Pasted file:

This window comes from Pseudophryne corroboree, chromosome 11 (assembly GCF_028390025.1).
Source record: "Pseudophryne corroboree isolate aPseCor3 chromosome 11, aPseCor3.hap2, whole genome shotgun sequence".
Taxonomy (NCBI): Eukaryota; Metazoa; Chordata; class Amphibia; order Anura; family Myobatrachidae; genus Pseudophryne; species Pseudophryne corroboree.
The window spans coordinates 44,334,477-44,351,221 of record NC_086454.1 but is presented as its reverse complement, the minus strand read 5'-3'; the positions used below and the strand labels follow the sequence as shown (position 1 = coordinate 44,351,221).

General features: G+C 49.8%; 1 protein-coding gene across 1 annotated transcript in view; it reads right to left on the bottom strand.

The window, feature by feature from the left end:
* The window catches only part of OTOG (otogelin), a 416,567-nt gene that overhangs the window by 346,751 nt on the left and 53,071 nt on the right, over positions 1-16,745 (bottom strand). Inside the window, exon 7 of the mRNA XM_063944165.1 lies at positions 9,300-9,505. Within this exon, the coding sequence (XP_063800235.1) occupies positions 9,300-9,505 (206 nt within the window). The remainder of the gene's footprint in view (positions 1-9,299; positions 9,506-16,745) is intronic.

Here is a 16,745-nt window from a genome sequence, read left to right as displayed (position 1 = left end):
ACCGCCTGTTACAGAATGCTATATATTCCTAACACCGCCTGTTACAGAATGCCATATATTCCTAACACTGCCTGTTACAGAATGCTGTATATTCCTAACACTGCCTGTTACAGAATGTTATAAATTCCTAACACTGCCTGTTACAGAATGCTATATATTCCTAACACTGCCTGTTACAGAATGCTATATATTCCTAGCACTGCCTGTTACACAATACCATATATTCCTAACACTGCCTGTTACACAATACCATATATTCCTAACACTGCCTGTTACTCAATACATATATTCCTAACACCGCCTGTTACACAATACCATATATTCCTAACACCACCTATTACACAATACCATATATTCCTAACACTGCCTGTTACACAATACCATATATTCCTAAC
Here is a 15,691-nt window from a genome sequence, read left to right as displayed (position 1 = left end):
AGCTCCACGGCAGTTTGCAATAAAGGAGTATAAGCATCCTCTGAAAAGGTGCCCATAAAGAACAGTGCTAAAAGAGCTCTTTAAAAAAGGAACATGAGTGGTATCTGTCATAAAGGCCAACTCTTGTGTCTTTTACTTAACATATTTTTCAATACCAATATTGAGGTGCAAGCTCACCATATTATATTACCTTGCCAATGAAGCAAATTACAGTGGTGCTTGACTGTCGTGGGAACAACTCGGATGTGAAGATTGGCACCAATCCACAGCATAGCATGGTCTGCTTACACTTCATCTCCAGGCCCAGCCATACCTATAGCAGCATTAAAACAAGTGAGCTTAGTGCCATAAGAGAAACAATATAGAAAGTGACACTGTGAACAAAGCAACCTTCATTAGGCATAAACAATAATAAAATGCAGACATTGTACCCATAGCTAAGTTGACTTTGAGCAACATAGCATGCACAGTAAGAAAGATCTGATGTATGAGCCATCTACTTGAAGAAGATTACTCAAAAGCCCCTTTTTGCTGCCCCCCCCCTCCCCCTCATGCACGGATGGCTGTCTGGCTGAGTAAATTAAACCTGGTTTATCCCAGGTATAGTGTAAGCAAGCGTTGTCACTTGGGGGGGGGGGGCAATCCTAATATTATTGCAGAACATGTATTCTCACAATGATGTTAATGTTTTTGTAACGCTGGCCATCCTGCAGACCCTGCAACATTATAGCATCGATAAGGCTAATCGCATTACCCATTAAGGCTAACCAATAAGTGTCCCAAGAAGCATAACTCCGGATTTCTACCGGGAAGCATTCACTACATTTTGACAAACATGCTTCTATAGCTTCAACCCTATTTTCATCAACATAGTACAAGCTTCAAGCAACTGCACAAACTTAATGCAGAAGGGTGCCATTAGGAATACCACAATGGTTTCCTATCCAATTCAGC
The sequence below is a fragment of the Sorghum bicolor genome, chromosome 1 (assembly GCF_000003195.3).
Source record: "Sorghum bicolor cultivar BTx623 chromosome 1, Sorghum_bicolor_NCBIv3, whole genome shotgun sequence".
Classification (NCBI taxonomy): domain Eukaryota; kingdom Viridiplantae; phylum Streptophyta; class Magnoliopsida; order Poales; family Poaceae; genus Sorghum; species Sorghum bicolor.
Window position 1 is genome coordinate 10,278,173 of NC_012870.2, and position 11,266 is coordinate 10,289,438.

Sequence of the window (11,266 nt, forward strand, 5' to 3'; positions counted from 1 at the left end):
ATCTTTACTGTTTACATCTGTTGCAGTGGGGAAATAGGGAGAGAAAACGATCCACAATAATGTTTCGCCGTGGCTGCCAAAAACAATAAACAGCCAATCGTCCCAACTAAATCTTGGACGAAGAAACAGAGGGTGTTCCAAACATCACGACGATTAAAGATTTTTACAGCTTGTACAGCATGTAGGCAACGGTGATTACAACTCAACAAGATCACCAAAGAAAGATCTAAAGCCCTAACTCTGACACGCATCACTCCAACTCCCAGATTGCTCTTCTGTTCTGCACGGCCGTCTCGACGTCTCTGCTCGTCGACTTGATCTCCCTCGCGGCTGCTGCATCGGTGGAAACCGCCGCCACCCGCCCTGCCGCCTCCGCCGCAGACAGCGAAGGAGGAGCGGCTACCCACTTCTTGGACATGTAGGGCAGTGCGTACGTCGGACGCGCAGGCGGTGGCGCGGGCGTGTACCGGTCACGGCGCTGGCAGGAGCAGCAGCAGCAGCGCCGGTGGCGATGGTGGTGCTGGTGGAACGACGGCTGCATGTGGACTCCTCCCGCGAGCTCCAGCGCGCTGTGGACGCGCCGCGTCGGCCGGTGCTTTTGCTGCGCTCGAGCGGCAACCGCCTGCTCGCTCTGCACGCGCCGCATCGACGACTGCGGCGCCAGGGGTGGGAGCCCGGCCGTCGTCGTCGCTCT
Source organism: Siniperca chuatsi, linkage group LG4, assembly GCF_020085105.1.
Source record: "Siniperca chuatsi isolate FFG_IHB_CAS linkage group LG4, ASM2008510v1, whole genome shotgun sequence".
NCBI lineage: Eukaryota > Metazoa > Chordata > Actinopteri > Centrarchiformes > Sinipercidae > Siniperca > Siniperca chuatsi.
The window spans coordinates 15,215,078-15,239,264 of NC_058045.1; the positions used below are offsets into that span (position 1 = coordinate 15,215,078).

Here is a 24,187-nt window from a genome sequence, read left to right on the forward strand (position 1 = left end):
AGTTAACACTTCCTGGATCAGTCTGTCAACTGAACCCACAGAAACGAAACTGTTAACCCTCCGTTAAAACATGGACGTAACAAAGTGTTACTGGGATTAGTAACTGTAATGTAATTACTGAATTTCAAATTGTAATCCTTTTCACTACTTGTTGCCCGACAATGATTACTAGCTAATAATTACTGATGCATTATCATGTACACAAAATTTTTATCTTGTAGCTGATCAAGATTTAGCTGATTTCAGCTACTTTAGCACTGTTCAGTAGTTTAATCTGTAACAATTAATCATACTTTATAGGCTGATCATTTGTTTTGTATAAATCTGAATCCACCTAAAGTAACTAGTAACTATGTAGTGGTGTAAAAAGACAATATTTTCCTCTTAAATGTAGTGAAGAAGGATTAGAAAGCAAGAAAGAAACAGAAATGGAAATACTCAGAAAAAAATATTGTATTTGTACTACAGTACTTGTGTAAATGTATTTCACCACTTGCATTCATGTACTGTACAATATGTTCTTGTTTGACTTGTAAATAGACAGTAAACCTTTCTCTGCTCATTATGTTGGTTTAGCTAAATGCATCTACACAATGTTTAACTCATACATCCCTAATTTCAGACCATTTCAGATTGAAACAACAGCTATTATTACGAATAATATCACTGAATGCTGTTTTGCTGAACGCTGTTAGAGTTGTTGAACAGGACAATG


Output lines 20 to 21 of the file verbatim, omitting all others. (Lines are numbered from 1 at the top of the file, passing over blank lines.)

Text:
NCBI lineage: Eukaryota > Metazoa > Chordata > Actinopteri > Centrarchiformes > Sinipercidae > Siniperca > Siniperca chuatsi.
The window spans coordinates 15,215,078-15,239,264 of NC_058045.1; the positions used below are offsets into that span (position 1 = coordinate 15,215,078).